Or does He speak certainly and entirely for our sakes? [Assuredly] it is written for our sakes, because the plowman ought to plow in hope, and the thresher ought to thresh in expectation of partaking of the harvest.
Or is He surely speaking for our sake? Indeed it was written for our sake— because the one plowing ought to plow on the basis of hope, and the one threshing to thresh on the basis of hope that he might partake.
He was ·really [surely] talking ·about us [for our benefit]. Yes, that Scripture was written for us, because it goes on to say: “The one who plows and the one who ·works in the grain [threshes] should hope to get some of the grain for their work.”
Now does this imply merely God’s care for oxen, or does it include his care for us too? Surely we are included! You might even say that the words were written for us. For both the ploughman as he ploughs, and the thresher as he threshes should have some hope of an ultimate share in the harvest. If we have sown for you the seed of spiritual things need you be greatly perturbed because we reap some of your material things? And if there are others with the right to have these things from you, have not we an even greater right? Yet we have never exercised this right and have put up with all sorts of things, so that we might not hinder the spread of the Gospel.
Wasn’t he also thinking about us? Of course he was. He said this to show us that Christian workers should be paid by those they help. Those who do the plowing and threshing should expect some share of the harvest.
I’m not just sounding off because I’m irritated. This is all written in the scriptural law. Moses wrote, “Don’t muzzle an ox to keep it from eating the grain when it’s threshing.” Do you think Moses’ primary concern was the care of farm animals? Don’t you think his concern extends to us? Of course. Farmers plow and thresh expecting something when the crop comes in. So if we have planted spiritual seed among you, is it out of line to expect a meal or two from you? Others demand plenty from you in these ways. Don’t we who have never demanded deserve even more?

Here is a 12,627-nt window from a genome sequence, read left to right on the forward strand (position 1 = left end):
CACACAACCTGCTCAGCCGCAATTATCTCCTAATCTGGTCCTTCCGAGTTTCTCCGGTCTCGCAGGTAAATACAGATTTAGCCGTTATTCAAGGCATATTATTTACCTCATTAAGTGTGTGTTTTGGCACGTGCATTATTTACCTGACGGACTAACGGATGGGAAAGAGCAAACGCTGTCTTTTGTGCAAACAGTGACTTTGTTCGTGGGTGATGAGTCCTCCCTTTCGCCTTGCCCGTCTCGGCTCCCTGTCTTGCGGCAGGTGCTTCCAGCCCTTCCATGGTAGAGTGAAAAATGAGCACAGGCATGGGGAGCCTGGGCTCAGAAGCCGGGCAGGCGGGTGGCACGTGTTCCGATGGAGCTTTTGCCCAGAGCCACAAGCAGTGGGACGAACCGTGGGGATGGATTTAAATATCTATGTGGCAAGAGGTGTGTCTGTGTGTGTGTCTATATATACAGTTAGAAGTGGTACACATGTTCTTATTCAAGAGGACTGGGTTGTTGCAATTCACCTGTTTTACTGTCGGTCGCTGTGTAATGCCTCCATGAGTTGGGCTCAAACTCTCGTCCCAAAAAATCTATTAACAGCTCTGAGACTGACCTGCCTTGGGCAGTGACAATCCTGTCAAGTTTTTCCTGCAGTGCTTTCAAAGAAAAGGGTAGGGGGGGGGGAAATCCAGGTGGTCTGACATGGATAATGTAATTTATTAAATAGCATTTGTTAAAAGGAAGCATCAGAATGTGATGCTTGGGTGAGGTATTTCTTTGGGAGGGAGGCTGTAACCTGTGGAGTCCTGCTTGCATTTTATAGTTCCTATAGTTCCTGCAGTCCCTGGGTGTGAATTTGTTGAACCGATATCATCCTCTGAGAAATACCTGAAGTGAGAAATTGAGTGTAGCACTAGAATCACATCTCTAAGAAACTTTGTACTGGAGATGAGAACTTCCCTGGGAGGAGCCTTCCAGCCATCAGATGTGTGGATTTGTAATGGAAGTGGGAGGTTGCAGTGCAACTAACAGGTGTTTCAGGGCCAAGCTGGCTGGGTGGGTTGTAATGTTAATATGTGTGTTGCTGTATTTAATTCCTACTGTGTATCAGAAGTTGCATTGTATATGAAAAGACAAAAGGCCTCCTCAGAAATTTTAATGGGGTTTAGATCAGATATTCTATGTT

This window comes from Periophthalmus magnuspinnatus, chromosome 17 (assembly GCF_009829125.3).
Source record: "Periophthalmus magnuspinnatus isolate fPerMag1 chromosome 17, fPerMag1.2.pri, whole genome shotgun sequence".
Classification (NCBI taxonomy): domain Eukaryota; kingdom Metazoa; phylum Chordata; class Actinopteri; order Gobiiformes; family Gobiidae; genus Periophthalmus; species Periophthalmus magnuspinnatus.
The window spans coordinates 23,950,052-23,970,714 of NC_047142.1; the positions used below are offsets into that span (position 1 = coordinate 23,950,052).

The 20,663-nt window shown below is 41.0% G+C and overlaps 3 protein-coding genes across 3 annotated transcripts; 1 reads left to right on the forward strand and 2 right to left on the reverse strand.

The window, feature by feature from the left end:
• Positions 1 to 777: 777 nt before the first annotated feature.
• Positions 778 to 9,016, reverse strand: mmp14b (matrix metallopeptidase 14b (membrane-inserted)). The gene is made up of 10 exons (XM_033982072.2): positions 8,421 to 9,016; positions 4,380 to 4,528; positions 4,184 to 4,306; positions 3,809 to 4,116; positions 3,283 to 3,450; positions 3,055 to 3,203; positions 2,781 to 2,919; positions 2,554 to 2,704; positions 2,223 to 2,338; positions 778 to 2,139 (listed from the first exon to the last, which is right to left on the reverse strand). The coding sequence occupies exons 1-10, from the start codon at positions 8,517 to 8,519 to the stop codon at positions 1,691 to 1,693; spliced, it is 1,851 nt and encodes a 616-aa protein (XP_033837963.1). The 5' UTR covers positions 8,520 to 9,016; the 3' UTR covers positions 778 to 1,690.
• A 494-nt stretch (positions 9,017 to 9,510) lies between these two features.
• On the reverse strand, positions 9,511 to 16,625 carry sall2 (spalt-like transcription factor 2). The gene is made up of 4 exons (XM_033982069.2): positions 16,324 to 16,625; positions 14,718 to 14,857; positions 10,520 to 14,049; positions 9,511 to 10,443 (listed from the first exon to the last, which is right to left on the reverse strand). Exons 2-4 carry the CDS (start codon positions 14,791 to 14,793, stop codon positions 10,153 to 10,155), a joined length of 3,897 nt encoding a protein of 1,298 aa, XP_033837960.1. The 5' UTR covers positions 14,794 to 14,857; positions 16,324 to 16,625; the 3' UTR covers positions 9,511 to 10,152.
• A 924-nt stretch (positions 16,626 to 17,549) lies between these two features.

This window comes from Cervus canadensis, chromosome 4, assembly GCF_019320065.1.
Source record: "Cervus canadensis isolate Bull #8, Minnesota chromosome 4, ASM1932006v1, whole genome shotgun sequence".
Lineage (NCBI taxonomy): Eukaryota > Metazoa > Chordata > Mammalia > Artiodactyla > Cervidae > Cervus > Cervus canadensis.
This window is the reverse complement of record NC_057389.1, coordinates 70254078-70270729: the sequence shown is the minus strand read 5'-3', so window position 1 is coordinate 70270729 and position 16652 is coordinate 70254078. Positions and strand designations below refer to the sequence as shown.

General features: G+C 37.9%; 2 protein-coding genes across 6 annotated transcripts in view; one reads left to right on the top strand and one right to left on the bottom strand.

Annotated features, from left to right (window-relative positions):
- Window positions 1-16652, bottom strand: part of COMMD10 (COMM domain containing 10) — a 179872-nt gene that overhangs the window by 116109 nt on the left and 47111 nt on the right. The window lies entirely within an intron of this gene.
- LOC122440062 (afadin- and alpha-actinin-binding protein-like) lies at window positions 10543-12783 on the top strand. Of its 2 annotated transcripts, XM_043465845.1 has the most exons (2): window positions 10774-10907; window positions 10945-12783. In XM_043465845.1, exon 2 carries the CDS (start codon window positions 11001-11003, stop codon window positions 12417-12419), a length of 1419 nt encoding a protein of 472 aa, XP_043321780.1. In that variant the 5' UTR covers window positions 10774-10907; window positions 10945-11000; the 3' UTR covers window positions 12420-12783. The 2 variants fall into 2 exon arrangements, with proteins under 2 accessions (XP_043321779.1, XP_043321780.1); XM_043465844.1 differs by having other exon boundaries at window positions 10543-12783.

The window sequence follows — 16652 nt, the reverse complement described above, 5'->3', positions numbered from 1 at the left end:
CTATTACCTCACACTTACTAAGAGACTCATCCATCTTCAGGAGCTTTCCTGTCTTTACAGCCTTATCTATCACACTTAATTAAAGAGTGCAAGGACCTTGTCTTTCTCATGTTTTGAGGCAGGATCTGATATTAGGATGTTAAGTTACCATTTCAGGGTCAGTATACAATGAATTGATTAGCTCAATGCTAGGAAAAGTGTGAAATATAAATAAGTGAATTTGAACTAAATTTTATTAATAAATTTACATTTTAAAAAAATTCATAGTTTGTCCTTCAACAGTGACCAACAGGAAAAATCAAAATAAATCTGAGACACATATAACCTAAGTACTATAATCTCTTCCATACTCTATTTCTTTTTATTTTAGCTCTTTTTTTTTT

He was really talking about us. Yes, that Scripture was written for us, because it goes on to say: “The one who plows and the one who works in the grain should hope to get some of the grain for their work.”
or does he say it not altogether for our sakes? For our sakes no doubt this is written, because he who ploughs should plough in hope, and because he who threshes in hope should be partaker of his hope.
Or does he not speak altogether for our sake, and is it not for us that Hashem says this? Ken, for us, because it was written that the one plowing ought to plow on in tikvah, and the one threshing ought to partake with tikvah.
Doesn’t he also give us this principle so that we won’t withhold support from his workers? It was written so that we would understand that the one spiritually “plowing” and spiritually “treading out the grain” also labors with the expectation of enjoying the harvest.
or does He speak here ultimately for our benefit? These things were written for us, so as the plowman plows and the worker gathers, they can labor with the hopeful expectation that they, too, will share in the good harvest.
Does he not say this altogether for our sakes? Yes, he said it for our sakes. There are people who plough the ground and beat the grain. They do this work because they believe they will have a part of the food for themselves.
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